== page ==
The majority of white wines are made from green or yellow-skinned grapes, however if the juice is separated from the skins gently and quickly, white wines can also be made from black-skinned grapes.
Upon entering the winery, the grapes are crushed and destemmed, and the skins are then separated from the juice before fermentation as the colours, flavour compounds, phenolics and tannins found in the skins are usually not wanted in white wines. The grape juice, or must, is now ready for fermentation.
The fermentation usually takes place in inert vats, such as stainless steel, but can sometimes be done in oak barrels of varying sizes. Barrel fermentation can add additional complexity to a wine's aromas and flavours, with oaky and toasty aromas being most apparent. To start the fermentation, yeast is added to the wine, along with sulphur dioxide to prevent oxidation.
When the alcoholic fermentation is complete, the wine may undergo a secondary fermentation - the malolactic fermentation - to convert the harsh malic acid into the softer lactic acid. This is not always desirable, as some wines may be better suited to the fresher, crisper natural acidity, so the winemaker will prevent the malolactic fermentation from taking place.
The wine may then undergo lees stirring. This is the stirring of the natural sediment that forms during fermentation. The purpose of lees stirring is to add additional flavour and texture complexity to the wine.
The wine will then undergo racking to remove the lees, ready to be blended, if necessary. The wine is fined (the process of removing solids from the wine using a coagulate), stabilised and bottled. Alternatively, if the wine is destined for barrel maturation, it will be racked into oak barrels, prior to bottling.
Chardonnay is one of the most widely grown grapes varieties in the world, as it adapts well to different soils and climates. Its spiritual home is in Burgundy, where it produces some of the world's greatest wines. It is also produces great wines in Champagne, Australia, California, Oregon, Chile, Argentina, New Zealand and South Africa. In cooler climates it produces dry wines with flavours of green apple and citrus fruit with high acidity. In warmer climates it tends towards tropical fruit flavours (pineapple, banana) and medium acidity. Chardonnay is often fermented and / or aged in oak, and can age very well.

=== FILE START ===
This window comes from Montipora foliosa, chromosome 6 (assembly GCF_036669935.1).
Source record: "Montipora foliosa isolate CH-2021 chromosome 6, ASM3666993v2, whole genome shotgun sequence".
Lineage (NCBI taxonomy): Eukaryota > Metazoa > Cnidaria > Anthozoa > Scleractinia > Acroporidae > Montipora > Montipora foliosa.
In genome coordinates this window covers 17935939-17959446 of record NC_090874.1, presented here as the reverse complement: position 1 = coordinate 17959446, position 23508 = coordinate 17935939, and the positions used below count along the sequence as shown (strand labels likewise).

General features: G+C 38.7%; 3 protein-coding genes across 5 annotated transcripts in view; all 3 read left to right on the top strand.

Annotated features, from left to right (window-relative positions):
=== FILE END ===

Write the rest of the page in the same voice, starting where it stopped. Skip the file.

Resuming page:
Sauvignon Blanc is a hugely popular and widely planted variety. It is typified by its crisp, high acidity and pungent aromas of gooseberry, capsicum and vegetal notes. In warmer climates it can also have aromas and flavours of ripe tropical fruit, citrus fruits and minerals. It is at its best in the Loire, particularly in Sancerre and Pouilly Fumé, Bordeaux, where it is often blended with Sémillon, and New Zealand. It also produces some fantastic wines in Chile, South Africa, California and Australia. It is normally unoaked to retain its freshness, but oaked examples are becoming more common.
Pinot Gris (Pinot Grigio) has seen its popularity soar over recent years, due mainly to inexpensive, light bodied, crisp and refreshing wines from Northern Italy. At its best, Pinot Gris produces wines with pear, citrus and tropical fruits with honeyed & spicy notes. It can also make excellent sweet wines with dried fruit, apricot and honey flavours. Pinot Gris is at its best in Alsace, North-East Italy and increasingly in cool-climate regions such as New Zealand, Tasmania and Oregon.
Pinot Blanc gives medium bodied wines with green apple, pear and citrus fruit flavours which are dry and have high acidity. It prefers cool climates and is a speciality of the Alpine regions of Alto Adige & Friuli in Northern Italy. It is also widely grown in Alsace.
Chenin Blanc produces some of the greatest sweet wines of the Loire Valley - think Bonnezeaux, Quartes de Chaume and Coteaux de Layon. But it also produces some exceptional dry wines, both in the Loire and further afield, notably South Africa where it is one of the most widely planted white grape varieties. In cool climates it produces dry wines with green apple and leafy notes with high acidity. It also produces sweet wines with tropical, dried fruit and honey flavours, and high balancing acidity. In warmer climates it tends to have flavours of citrus and stone fruits with high acidity.
Sémillon is a very flexible variety with a range of styles from light bodied and dry to full and sweet. In its dry capacity, it produces wines with citrus fruit, vegetal notes and a waxy or oily texture. As a sweet wine it tends to have tropical fruit flaxours with honey and sometimes a nutty edge. Sémillon is one of the great white varieties or Bordeaux, both in the dry wines and the famous sweet wines of Sauternes. It is often blended with Sauvignon Blanc and Muscadelle, and can be oaked or unoaked. It is equally at home in Australia, most notably in the Hunter Valley, but also in Margaret River where it is often blended with Sauvignon Blanc. There are also good examples from elsewhere in France and in South Africa.